7. #47
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    Most adults who are capable of obtaining health insurance do so. Most adults that can afford health insurance buy it. Most adults who can provide the necessary information to get health insurance oblige.

    The first two, the disabled and the poor, have an out; Medicaid. The last group is the one I would bet taxes the system the most, those that are here illegally. Sure, there is some overlap with the first two groups (more so with the latter), but for the most part this is what everyone is getting at without saying as much.

  8. #48
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    [QUOTE=bitonti;4030904]
    the civil war effectively ended the rights of states... it was the bloodiest conflict in US history (still is) and the end of the day the states do not have rights to overrule the directives of the government.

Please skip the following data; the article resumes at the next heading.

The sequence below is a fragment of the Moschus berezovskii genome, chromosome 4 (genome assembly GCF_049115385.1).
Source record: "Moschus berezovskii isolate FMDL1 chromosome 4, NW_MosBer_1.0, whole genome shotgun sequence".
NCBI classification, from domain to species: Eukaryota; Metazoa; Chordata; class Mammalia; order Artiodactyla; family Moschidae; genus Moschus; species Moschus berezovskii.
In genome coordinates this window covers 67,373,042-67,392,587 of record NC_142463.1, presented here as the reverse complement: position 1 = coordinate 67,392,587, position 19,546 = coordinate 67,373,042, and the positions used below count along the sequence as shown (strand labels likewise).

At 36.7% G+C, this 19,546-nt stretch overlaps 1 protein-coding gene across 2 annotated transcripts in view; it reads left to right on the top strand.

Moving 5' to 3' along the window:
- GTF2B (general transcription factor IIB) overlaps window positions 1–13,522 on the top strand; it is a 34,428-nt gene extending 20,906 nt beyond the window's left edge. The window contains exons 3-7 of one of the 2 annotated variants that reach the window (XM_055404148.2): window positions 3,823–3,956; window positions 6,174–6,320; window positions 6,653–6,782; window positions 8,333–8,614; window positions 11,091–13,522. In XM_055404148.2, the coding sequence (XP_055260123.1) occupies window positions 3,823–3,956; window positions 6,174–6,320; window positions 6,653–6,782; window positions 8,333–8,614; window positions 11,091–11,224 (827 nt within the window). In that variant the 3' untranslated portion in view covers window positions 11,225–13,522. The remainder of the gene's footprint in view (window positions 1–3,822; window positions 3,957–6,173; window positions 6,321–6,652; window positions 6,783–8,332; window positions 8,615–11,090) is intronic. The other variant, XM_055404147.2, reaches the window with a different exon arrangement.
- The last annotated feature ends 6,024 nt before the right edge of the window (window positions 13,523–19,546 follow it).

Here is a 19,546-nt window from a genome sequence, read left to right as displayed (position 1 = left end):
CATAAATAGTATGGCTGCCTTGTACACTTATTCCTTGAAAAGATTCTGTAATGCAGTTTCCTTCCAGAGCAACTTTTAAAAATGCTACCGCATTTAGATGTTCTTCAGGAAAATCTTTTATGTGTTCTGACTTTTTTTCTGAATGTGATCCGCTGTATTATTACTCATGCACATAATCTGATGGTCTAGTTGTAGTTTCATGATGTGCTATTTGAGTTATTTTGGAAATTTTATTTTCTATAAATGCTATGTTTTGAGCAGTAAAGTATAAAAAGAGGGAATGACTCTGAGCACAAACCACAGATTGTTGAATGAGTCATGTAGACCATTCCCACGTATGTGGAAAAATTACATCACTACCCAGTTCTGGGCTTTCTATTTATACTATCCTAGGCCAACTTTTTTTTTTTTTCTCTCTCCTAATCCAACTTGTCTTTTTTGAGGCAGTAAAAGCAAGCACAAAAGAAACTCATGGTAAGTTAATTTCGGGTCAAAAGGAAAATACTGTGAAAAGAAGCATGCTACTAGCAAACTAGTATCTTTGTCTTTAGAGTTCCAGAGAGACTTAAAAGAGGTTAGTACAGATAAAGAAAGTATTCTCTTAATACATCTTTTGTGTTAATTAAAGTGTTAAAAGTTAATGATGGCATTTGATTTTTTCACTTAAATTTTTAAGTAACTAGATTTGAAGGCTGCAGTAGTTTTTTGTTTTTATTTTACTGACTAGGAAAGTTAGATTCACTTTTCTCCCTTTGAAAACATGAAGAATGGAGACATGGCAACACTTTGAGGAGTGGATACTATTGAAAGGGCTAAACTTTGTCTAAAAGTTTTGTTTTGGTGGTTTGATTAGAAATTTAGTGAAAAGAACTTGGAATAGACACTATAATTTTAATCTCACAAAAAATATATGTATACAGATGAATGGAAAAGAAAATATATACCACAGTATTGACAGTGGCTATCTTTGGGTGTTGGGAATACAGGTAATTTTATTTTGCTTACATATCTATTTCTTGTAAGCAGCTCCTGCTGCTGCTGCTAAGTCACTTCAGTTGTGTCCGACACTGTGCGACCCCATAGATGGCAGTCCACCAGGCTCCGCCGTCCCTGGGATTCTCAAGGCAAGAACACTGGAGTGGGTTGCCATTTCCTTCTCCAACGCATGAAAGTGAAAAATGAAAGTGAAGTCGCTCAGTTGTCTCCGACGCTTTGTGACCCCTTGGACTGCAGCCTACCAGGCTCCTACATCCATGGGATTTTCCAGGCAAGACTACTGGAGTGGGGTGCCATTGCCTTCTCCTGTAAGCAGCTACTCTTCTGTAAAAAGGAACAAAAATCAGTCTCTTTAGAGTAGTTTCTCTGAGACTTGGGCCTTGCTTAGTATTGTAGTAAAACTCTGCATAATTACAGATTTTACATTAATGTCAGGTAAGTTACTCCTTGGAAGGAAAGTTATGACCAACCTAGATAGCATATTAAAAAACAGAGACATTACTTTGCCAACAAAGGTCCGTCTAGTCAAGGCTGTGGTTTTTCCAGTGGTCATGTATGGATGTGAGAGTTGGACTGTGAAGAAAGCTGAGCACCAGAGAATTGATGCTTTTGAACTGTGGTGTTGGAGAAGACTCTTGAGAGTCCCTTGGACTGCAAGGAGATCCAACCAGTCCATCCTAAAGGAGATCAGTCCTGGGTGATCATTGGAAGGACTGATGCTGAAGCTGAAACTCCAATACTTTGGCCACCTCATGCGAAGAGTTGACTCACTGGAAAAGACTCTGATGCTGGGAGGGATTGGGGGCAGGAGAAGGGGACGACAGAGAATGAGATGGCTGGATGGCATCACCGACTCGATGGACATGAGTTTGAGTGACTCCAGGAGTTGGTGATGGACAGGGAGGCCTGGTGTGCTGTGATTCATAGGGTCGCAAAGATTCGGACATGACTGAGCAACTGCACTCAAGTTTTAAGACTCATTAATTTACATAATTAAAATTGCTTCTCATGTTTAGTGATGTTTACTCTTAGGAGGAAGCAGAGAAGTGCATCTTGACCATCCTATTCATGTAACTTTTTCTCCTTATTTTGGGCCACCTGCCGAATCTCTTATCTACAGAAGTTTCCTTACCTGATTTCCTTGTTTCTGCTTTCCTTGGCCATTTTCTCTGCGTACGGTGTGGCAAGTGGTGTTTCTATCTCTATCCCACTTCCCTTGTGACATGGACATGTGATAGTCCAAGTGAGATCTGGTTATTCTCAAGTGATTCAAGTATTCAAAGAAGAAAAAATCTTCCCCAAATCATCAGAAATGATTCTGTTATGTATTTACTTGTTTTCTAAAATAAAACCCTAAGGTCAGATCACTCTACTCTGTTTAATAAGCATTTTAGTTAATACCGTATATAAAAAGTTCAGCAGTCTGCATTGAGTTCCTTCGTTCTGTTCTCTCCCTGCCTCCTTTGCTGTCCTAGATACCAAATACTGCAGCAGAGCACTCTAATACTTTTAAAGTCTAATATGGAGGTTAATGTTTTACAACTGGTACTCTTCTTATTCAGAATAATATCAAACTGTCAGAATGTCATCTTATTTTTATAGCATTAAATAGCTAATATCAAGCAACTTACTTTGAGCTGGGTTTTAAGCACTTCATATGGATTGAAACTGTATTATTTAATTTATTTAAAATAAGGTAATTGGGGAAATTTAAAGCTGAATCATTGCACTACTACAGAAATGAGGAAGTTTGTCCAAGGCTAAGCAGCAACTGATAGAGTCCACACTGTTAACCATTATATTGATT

[/QUOTE]

    we've had some dumb comments in this forum before. but this one is right up there with the worst of them.

    tell me bit, then what is the purpose of states? why don't we just do away with them? what is the function of state government?

  9. #49
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    [QUOTE=Warfish;4030928]So why try, amirite?

    Especially when you have no answer beyond "It makes me feel good, so it must be good".